Revisiting the Egyptian Uprising of 2011: Exploring the Role of Relational Networks within the Cairo-Based Political Opposition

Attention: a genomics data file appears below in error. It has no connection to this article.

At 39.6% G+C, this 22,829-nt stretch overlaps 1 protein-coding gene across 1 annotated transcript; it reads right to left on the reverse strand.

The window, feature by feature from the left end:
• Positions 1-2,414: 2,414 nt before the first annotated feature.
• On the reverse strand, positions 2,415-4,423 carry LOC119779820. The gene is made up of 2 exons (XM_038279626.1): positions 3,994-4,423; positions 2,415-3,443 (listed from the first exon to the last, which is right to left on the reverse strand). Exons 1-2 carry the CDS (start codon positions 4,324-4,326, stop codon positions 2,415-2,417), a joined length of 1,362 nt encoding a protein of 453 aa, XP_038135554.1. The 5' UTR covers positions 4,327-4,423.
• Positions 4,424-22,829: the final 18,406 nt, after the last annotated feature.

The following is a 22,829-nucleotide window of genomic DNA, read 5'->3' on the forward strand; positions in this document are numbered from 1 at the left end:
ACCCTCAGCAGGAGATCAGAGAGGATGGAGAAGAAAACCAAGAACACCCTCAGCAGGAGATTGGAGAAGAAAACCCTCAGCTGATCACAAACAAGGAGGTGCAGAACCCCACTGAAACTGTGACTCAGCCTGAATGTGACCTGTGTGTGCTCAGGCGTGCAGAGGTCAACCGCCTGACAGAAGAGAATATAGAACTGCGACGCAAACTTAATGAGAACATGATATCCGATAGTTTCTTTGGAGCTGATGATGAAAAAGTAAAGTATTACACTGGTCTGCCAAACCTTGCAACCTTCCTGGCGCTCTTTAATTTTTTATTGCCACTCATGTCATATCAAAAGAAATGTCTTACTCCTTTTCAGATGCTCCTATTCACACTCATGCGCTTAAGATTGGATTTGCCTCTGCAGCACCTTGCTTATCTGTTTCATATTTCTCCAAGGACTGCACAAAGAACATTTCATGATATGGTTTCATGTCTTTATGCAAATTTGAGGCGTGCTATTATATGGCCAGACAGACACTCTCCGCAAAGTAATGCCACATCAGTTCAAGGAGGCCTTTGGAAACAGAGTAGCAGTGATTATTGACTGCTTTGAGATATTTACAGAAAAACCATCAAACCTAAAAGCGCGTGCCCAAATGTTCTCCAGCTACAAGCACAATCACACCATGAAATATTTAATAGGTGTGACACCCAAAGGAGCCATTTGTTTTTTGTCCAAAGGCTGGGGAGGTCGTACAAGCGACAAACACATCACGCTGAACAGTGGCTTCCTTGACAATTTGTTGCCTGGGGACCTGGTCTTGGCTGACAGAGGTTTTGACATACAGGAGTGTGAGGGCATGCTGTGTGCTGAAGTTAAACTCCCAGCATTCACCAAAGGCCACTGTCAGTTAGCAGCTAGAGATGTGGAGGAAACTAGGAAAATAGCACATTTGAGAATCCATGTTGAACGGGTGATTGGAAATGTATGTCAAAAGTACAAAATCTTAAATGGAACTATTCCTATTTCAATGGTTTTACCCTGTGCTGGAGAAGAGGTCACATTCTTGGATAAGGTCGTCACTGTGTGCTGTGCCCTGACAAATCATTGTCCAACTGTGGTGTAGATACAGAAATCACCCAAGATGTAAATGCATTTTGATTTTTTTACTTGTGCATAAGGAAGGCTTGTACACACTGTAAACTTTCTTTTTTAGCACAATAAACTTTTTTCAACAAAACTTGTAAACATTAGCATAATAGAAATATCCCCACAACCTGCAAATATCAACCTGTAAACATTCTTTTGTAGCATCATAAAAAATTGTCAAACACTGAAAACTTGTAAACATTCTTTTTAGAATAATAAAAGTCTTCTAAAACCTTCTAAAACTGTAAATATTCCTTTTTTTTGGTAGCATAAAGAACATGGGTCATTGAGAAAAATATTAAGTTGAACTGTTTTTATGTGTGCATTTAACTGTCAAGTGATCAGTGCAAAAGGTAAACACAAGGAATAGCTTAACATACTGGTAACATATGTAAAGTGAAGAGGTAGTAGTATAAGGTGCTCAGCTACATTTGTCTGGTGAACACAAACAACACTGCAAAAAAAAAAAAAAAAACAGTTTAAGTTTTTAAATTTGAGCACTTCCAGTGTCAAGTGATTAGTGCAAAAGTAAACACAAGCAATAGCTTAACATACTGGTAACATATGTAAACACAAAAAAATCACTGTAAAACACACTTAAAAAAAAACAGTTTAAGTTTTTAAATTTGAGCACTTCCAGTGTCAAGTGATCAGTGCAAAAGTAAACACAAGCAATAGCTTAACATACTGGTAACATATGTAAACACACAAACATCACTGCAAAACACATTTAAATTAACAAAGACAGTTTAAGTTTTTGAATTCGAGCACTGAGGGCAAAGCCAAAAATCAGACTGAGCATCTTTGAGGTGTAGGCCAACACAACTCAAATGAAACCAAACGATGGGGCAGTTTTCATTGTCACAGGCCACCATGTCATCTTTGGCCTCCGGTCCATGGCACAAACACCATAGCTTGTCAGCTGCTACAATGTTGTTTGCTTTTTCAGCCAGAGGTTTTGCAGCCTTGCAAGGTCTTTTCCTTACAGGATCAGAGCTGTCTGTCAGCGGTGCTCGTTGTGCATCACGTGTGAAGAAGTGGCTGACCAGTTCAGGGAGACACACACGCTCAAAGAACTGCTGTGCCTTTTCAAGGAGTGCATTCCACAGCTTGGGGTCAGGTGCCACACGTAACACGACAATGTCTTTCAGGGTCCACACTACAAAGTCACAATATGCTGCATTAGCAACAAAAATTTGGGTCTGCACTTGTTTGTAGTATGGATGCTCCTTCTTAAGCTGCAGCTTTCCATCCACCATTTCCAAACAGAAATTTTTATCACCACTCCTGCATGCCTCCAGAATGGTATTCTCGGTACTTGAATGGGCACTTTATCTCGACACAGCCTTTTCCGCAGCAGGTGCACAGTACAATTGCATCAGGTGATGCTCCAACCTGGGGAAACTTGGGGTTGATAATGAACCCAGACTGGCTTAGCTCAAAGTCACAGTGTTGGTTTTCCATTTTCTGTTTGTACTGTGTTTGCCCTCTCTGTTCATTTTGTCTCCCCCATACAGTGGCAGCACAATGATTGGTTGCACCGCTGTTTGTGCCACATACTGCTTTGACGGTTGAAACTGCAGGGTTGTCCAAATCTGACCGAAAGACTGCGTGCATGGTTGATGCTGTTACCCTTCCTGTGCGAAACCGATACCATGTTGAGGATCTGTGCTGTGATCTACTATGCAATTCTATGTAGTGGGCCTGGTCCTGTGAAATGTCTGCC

Revisiting the Egyptian Uprising of 2011, I argue that strong relational networks linking actors in the broader Cairo-based political opposition—a conglomerate of prodemocracy movement organizations—should be understood as a necessary, albeit insufficient, causal condition for the diffusion of protest. These networks fulfilled two essential functions. 1) They were critical in terms of professionally socializing a new generation of activists—many of whom would become early riser participants during the initial protests on January 25, 2011. 2) The networks allowed for critically important coordination of and mobilization for the protests as they cut across boundaries of individual social and protest movement organizations. Based on 55 semi-structured interviews, I trace the genesis of these relational networks during the first decade of the new millennium, showing how a coalition of actors sought to capitalize on a transnational demonstration effect triggered by the Tunisian Revolution. This group—linked by dense relational networks—then functioned as early risers during the initial stages of the uprising and encouraged other segments of Egyptian society to join the protests and to openly challenge a regime that had often been regarded as impenetrable to popular demands for socio-political change from below.

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